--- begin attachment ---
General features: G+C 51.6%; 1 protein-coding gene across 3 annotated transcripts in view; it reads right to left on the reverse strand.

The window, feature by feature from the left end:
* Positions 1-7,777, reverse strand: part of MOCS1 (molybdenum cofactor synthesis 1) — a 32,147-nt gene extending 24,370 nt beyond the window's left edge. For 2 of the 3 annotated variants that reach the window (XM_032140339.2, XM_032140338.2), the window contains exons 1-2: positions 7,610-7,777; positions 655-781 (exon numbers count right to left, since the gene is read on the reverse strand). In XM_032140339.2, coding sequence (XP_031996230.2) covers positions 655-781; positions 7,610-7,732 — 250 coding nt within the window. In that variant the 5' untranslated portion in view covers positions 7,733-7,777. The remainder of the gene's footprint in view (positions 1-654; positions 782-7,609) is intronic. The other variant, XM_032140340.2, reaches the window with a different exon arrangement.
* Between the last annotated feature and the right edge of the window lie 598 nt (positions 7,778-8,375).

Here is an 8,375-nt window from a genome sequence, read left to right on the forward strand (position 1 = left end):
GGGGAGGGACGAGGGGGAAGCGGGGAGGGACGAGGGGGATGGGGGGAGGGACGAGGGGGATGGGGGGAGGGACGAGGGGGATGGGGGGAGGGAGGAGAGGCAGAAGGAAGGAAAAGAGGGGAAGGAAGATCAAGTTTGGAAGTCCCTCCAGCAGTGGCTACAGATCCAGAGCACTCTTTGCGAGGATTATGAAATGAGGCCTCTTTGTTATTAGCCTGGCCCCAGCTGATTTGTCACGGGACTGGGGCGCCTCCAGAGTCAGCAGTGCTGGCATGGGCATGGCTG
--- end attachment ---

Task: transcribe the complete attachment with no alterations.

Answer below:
General features: G+C 51.6%; 1 protein-coding gene across 3 annotated transcripts in view; it reads right to left on the reverse strand.

The window, feature by feature from the left end:
* Positions 1-7,777, reverse strand: part of MOCS1 (molybdenum cofactor synthesis 1) — a 32,147-nt gene extending 24,370 nt beyond the window's left edge. For 2 of the 3 annotated variants that reach the window (XM_032140339.2, XM_032140338.2), the window contains exons 1-2: positions 7,610-7,777; positions 655-781 (exon numbers count right to left, since the gene is read on the reverse strand). In XM_032140339.2, coding sequence (XP_031996230.2) covers positions 655-781; positions 7,610-7,732 — 250 coding nt within the window. In that variant the 5' untranslated portion in view covers positions 7,733-7,777. The remainder of the gene's footprint in view (positions 1-654; positions 782-7,609) is intronic. The other variant, XM_032140340.2, reaches the window with a different exon arrangement.
* Between the last annotated feature and the right edge of the window lie 598 nt (positions 7,778-8,375).

Here is an 8,375-nt window from a genome sequence, read left to right on the forward strand (position 1 = left end):
GGGGAGGGACGAGGGGGAAGCGGGGAGGGACGAGGGGGATGGGGGGAGGGACGAGGGGGATGGGGGGAGGGACGAGGGGGATGGGGGGAGGGAGGAGAGGCAGAAGGAAGGAAAAGAGGGGAAGGAAGATCAAGTTTGGAAGTCCCTCCAGCAGTGGCTACAGATCCAGAGCACTCTTTGCGAGGATTATGAAATGAGGCCTCTTTGTTATTAGCCTGGCCCCAGCTGATTTGTCACGGGACTGGGGCGCCTCCAGAGTCAGCAGTGCTGGCATGGGCATGGCTG